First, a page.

Today marks my 21st birthday and in the space of a year a lot has happened. I’ve written a dissertation, graduated, said goodbye to Newcastle, lived through a national lockdown and secured a place on an MA. I’ve learnt so much being a twenty-year-old woman and I hope that by talking openly about some of my experiences that it may help someone in a similar position.
- What is meant for you won’t pass you by
This is a piece of advice that my Gran has always recited to me since I was young. It’s useful to remember this advice in the moments when you don’t get what you want. Over the past few years I’ve gone for interviews, written essays and taken tests that have not turned out the way I wanted them to. Not getting the mark you wanted or job opportunity you wanted can feel awful, but over time you realise in hindsight that if it was meant to be it would happen. When you’re adulting in your twenties there are so many moments when you have to experience rejection. However, I think that it’s important to not always get what you want as it makes you a stronger and kinder person as you understand what it feels like to struggle.
2. Work experience is a game changer
The work experience I’ve had over the past few years has completely changed my job prospects. For example, at the last minute in my final semester of my BA I found out that there was an opportunity to do work experience at a local media production company as one of my final modules. I jumped at the chance and ran to the English office and changed onto the Cultural Industries Placement module and it opened so many doors for me. I hope to one day work in the screen industry, so to have an opportunity to work alongside a BAFTA nominated screenwriter and develop a funding application had a huge impact on me as a student. I truly believe that it is down to this work experience that I managed to secure a place on my Screenwriting MA.
3. How to make a documentary
In the first semester of my final year I was able to plan and film my own four-minute documentary about an aspect of my life. I chose to make a film about my relationship with Catholicism having attended Catholic schools for the majority of my childhood. After contacting numerous churches across Newcastle, I finally found one church that would allow me to film inside. I filmed the entire documentary myself and edited it on Adobe Premiere Pro. To date it is one my proudest achievements and it was by far the best module I took during my BA.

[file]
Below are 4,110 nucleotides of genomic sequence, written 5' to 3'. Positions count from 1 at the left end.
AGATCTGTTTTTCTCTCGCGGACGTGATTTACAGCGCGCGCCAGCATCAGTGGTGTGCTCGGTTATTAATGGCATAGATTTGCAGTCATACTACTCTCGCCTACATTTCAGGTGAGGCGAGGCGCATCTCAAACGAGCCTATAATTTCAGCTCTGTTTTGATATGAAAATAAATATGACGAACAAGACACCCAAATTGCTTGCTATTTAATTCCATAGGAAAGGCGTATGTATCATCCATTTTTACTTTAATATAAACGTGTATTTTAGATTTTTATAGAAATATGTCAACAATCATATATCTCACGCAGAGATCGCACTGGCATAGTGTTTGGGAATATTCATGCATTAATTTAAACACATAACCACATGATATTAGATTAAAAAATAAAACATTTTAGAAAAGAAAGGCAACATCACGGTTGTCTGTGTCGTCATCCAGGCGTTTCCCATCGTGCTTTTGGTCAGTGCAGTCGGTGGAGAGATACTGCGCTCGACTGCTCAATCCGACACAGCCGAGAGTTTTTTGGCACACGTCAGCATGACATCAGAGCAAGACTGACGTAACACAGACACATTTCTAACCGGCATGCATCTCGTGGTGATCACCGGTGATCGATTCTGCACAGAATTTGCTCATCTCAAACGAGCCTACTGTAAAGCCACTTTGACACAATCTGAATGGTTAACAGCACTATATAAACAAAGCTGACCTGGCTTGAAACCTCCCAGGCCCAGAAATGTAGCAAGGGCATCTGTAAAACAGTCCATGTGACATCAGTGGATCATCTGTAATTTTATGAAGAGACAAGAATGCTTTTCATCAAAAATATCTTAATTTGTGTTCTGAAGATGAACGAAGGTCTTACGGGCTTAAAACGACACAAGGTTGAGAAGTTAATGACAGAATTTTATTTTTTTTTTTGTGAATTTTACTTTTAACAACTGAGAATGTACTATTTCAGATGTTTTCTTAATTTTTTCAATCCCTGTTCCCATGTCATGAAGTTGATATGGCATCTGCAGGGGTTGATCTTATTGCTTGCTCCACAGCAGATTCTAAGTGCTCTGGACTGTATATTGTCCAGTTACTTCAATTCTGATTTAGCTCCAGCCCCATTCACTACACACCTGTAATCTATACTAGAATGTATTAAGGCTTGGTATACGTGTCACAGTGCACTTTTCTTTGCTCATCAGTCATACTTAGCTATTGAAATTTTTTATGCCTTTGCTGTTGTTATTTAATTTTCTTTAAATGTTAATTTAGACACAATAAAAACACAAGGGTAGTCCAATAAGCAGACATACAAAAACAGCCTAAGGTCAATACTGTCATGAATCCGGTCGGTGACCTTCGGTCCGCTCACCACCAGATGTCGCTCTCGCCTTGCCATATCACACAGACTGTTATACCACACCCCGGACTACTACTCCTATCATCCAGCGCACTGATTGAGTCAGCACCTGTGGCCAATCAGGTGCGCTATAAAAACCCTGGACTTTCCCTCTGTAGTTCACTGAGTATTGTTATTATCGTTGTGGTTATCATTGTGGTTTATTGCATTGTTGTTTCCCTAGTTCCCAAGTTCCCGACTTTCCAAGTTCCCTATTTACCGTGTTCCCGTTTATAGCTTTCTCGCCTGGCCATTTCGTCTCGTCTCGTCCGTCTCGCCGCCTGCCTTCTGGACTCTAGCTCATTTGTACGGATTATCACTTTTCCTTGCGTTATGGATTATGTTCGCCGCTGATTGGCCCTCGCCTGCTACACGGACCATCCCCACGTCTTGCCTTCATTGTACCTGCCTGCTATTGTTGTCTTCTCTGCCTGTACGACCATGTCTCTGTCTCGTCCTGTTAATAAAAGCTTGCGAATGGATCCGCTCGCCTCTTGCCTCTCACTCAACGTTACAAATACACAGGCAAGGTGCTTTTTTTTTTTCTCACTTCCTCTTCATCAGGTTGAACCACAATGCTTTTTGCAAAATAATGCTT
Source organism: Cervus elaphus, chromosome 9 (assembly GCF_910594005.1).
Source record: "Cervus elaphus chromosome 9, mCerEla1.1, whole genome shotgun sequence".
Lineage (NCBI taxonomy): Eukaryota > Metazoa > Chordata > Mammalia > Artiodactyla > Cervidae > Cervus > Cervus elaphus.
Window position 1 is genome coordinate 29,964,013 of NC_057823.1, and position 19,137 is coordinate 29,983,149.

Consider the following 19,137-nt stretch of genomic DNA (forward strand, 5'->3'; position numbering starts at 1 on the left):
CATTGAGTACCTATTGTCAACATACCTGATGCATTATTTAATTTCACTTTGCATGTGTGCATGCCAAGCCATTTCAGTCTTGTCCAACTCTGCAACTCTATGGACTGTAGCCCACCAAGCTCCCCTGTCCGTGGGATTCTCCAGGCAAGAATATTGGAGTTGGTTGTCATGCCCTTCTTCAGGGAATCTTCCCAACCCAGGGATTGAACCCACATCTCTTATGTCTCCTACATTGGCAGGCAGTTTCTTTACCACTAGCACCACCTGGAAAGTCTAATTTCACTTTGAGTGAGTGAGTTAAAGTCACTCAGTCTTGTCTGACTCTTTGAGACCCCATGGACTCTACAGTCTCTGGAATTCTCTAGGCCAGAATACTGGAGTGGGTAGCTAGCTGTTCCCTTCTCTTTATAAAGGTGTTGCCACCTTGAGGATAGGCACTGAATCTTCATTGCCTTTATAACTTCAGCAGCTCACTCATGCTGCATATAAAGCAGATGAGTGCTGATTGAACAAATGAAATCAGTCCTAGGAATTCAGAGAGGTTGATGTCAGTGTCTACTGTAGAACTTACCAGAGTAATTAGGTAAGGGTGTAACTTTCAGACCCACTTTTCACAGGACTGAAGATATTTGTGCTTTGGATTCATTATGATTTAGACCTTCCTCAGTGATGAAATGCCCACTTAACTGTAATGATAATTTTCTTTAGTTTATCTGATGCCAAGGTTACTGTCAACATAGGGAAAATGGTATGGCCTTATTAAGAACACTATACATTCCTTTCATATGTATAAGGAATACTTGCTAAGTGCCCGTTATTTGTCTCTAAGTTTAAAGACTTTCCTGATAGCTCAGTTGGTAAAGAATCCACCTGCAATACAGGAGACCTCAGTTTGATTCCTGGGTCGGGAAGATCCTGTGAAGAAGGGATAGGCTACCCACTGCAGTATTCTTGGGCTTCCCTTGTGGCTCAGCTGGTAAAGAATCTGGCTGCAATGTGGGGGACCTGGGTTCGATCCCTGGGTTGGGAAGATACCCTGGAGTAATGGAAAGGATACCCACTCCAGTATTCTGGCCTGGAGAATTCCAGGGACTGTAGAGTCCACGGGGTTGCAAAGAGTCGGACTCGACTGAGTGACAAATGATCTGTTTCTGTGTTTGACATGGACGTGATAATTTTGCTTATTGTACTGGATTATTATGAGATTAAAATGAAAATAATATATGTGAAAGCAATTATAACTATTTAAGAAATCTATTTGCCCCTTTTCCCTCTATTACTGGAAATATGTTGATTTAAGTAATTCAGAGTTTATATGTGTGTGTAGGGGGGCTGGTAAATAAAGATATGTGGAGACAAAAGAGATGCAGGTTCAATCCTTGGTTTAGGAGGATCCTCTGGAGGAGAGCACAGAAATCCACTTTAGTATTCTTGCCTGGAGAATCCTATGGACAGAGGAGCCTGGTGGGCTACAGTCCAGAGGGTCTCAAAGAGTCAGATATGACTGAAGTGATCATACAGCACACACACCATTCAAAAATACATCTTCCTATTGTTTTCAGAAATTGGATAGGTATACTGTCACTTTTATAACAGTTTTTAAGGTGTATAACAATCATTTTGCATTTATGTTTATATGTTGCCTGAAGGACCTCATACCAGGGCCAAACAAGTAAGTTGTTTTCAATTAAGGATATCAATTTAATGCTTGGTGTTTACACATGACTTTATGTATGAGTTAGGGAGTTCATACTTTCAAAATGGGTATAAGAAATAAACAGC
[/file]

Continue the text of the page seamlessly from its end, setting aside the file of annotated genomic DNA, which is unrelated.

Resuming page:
4. Take pictures of your rental property when you move in
Renting privately for the last two years has taught me how important it is to take photographic evidence of damage in your property when you move in. I’ve heard so many horror stories from other students dealing with difficult landlords and letting agencies so having photographic evidence of any damage is always handy. For my final year I made sure to do this as when I first moved in, I found a pile of broken furniture and someone else’s food and clothes. It prevents any blame being pushed onto you at the end of a tenancy or any deductions being taken from your deposit.
5. Selling second-hand clothes is an easy way of making quick money
Since coming back home to Leicester I have been selling tonnes of old clothes on Vinted and Depop. Personally, I have had more success on Vinted, and I much prefer that they add 10% on for a buyer to pay for an item as opposed to taking a 10% cut from the money the seller earns (which is what Depop do). I was surprised that women were willing to buy second-hand Primark dresses and jumpsuits as I was convinced that only big brands would sell second-hand. So, if you’re strapped for cash and need some extra money, I would really recommend selling some of your old clothes.
6. Customer service jobs are a good way of improving your confidence
One of the best decisions I ever made was becoming a waitress in my early teens as it not only allowed me to make my own money, but it also gave me the opportunity to gain real confidence. When you’re in a customer service job you have to talk to strangers constantly, so you become desensitised to talking to people that you don’t know. It helped me a lot when I came to uni as I had already been in situations where I was in a room full of strangers, so I felt better prepared.
7. Newcastle is one of the best places to live in the UK
Having spent three years living in Newcastle I can honestly say it is an amazing place to live. It is true that the Geordies are incredibly friendly. I always felt safe in Newcastle too even when I was a fresher. I’m really glad that I went up North for uni rather than staying close to home. Newcastle was the first place that I found my independence and because of that it will always mean a lot to me.
8. Polaroid cameras are expensive, but they are worth the money
I bought a Polaroid camera just before Christmas and I can honestly say it is the best thing I’ve bought in the last year. It is the polaroid film that makes it so expensive as it is around £35 for 50 polaroids. I bought my camera in the Urban Outfitters sale and I honestly love it so much. I’ve been able to capture the majority of my third year on film and I love to sit and flick through my polaroid albums if I need a pick-me-up.
9. Your marks/grades are not the be-all and end-all
I learnt this after my A-levels. In the last few months of college I worked ten to the dozen over my A-levels. I would wake up and just sit at a table and work until I went to bed. I managed to get 2 A*s and an A by the end of it, however I realised that I wished that I had enjoyed the time more. In hindsight I recognised that I did not need to worry so much as I got above what I needed to get into my first choice uni. When I came to Newcastle, I promised myself that I would have a balance and really prioritise trying different societies as well as working hard academically. I finished my degree with a mark I’m really proud of and I managed to also get a first in my screenplay dissertation which meant the world to me.
10. Being kind to yourself is so important
If you’re anything like me, you are often your own harshest critic. I’ve realised as I’ve got older how important it is to be kinder to yourself. You deserve to feel good in yourself. You are winning when you feel positive. That is success. Young women especially experience so much pressure from a young age about the way that they look when it should be about how they feel. Knowing your own self-worth is vital because if you don’t know your worth before you leave your house in the morning you will accept things that you don’t deserve.